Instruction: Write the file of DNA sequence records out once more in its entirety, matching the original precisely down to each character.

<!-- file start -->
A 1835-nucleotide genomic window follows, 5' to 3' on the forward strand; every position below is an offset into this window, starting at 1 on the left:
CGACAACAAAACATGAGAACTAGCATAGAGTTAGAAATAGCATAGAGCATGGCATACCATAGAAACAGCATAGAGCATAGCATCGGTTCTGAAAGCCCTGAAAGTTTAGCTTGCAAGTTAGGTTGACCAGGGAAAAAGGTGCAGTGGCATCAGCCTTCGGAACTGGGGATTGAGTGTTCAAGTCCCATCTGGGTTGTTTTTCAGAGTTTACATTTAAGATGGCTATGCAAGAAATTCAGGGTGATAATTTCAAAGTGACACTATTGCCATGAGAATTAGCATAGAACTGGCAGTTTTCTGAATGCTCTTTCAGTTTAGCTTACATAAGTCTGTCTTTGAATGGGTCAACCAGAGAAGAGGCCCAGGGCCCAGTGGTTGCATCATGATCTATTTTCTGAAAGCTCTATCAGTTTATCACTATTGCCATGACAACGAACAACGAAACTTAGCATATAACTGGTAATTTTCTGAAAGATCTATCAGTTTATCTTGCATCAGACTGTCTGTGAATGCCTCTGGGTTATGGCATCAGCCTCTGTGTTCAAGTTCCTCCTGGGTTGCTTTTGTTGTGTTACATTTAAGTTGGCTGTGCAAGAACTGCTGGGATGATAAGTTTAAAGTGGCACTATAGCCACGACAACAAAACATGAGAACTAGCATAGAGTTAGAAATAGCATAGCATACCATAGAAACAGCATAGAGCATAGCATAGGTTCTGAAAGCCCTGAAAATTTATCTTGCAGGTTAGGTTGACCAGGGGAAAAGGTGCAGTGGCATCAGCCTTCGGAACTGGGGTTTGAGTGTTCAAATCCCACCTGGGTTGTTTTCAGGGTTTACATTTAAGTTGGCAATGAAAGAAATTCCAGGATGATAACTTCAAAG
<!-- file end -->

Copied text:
A 1835-nucleotide genomic window follows, 5' to 3' on the forward strand; every position below is an offset into this window, starting at 1 on the left:
CGACAACAAAACATGAGAACTAGCATAGAGTTAGAAATAGCATAGAGCATGGCATACCATAGAAACAGCATAGAGCATAGCATCGGTTCTGAAAGCCCTGAAAGTTTAGCTTGCAAGTTAGGTTGACCAGGGAAAAAGGTGCAGTGGCATCAGCCTTCGGAACTGGGGATTGAGTGTTCAAGTCCCATCTGGGTTGTTTTTCAGAGTTTACATTTAAGATGGCTATGCAAGAAATTCAGGGTGATAATTTCAAAGTGACACTATTGCCATGAGAATTAGCATAGAACTGGCAGTTTTCTGAATGCTCTTTCAGTTTAGCTTACATAAGTCTGTCTTTGAATGGGTCAACCAGAGAAGAGGCCCAGGGCCCAGTGGTTGCATCATGATCTATTTTCTGAAAGCTCTATCAGTTTATCACTATTGCCATGACAACGAACAACGAAACTTAGCATATAACTGGTAATTTTCTGAAAGATCTATCAGTTTATCTTGCATCAGACTGTCTGTGAATGCCTCTGGGTTATGGCATCAGCCTCTGTGTTCAAGTTCCTCCTGGGTTGCTTTTGTTGTGTTACATTTAAGTTGGCTGTGCAAGAACTGCTGGGATGATAAGTTTAAAGTGGCACTATAGCCACGACAACAAAACATGAGAACTAGCATAGAGTTAGAAATAGCATAGCATACCATAGAAACAGCATAGAGCATAGCATAGGTTCTGAAAGCCCTGAAAATTTATCTTGCAGGTTAGGTTGACCAGGGGAAAAGGTGCAGTGGCATCAGCCTTCGGAACTGGGGTTTGAGTGTTCAAATCCCACCTGGGTTGTTTTCAGGGTTTACATTTAAGTTGGCAATGAAAGAAATTCCAGGATGATAACTTCAAAG